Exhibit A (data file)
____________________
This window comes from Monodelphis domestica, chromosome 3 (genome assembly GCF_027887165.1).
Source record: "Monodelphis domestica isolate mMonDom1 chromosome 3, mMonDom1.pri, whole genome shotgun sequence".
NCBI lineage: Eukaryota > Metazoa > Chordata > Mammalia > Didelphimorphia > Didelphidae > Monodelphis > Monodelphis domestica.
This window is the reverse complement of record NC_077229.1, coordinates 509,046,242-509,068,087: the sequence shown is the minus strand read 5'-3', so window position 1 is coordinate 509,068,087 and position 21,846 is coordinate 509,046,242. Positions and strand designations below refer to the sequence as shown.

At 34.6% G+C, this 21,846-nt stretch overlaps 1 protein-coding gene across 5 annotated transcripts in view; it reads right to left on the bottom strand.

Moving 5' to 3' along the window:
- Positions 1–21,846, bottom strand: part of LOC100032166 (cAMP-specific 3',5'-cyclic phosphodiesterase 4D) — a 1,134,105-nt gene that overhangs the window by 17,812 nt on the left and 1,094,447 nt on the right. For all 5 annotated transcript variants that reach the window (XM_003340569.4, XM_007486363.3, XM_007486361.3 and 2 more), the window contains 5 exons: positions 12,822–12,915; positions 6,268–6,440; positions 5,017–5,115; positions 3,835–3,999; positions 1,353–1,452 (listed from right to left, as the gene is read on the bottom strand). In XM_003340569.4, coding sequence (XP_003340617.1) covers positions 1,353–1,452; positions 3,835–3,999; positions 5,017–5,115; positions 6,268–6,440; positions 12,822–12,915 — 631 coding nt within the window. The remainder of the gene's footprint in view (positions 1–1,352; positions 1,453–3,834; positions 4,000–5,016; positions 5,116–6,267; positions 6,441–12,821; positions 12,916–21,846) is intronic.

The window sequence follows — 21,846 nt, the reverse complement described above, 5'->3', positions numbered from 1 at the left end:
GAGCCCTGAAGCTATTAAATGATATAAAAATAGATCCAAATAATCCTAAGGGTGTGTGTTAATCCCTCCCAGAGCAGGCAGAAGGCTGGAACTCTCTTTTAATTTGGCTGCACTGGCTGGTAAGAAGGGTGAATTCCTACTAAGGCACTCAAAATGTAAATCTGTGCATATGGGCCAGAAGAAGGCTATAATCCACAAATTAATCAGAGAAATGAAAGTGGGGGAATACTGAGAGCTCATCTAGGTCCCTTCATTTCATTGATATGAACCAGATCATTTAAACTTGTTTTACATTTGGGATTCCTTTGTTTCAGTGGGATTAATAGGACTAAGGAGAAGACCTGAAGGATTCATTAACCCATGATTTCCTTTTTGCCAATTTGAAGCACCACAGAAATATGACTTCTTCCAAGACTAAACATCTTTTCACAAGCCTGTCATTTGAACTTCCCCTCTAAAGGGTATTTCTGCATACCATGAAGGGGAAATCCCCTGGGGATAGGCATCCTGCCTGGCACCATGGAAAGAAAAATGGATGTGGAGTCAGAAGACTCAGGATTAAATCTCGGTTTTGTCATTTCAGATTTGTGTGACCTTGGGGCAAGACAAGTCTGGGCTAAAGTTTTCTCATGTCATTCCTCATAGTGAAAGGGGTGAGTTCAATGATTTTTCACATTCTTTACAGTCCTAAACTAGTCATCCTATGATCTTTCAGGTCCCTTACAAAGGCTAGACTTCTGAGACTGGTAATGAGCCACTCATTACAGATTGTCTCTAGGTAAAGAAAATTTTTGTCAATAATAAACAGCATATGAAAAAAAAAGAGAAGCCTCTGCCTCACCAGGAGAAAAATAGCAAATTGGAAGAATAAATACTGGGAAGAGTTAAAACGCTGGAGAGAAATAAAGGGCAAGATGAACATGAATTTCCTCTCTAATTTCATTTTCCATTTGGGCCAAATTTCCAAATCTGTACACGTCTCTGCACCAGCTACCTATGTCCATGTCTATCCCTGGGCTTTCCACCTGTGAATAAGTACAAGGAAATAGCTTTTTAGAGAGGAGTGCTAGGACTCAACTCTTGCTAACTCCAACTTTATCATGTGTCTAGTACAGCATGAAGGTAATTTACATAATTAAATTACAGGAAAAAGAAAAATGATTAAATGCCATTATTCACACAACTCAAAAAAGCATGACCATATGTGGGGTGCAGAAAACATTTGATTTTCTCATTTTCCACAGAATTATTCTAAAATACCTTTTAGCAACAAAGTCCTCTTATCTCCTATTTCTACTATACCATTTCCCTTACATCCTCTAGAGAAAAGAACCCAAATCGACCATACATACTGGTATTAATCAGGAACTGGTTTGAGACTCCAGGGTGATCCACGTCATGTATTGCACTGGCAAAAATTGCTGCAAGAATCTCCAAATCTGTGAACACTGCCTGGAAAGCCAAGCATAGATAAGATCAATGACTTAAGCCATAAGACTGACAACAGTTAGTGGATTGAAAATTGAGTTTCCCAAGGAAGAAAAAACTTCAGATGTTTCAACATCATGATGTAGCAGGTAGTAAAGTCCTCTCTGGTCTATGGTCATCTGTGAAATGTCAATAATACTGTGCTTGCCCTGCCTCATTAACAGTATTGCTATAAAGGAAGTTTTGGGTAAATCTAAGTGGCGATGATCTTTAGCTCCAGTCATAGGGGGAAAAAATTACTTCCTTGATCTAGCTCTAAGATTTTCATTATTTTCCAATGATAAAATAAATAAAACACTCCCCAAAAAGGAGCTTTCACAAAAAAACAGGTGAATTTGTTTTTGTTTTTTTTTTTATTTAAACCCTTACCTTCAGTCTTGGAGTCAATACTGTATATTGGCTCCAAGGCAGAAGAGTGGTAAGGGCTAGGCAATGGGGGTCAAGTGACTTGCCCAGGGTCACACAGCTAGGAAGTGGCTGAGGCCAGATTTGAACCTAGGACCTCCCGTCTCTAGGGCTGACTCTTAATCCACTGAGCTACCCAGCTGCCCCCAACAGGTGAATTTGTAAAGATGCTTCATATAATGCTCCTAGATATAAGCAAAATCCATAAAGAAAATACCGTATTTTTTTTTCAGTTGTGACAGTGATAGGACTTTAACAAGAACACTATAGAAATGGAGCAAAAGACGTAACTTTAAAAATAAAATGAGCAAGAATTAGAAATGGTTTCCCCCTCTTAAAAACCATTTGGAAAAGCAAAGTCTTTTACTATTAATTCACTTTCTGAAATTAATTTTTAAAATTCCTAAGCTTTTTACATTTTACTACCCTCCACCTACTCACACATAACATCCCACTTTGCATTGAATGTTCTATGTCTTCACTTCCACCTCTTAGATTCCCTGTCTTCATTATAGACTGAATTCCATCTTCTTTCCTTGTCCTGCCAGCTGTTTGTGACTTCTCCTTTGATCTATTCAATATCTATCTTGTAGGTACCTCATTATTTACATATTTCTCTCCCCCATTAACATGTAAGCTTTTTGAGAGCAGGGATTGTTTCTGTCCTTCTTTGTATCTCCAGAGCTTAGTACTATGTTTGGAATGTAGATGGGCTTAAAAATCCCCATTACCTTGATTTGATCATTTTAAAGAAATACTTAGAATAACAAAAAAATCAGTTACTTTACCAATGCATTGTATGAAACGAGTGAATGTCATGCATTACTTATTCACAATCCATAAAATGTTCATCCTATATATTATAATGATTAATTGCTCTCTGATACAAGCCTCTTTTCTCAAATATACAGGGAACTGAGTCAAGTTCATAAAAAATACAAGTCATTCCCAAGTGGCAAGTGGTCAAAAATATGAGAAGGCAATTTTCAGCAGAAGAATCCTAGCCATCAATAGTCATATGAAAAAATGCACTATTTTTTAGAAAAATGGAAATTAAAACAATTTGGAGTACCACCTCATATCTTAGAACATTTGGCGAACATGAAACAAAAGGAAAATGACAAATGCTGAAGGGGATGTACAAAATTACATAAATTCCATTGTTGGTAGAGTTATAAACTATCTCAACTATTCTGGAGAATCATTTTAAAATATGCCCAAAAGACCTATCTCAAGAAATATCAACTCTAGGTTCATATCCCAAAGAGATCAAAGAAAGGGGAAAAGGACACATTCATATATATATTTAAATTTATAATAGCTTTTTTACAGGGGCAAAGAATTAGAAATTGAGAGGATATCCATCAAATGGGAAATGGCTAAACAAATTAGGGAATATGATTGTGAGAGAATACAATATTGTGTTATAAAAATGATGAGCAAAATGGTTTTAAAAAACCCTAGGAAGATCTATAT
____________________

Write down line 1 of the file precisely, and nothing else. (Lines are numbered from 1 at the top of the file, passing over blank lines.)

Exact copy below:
This window comes from Monodelphis domestica, chromosome 3 (genome assembly GCF_027887165.1).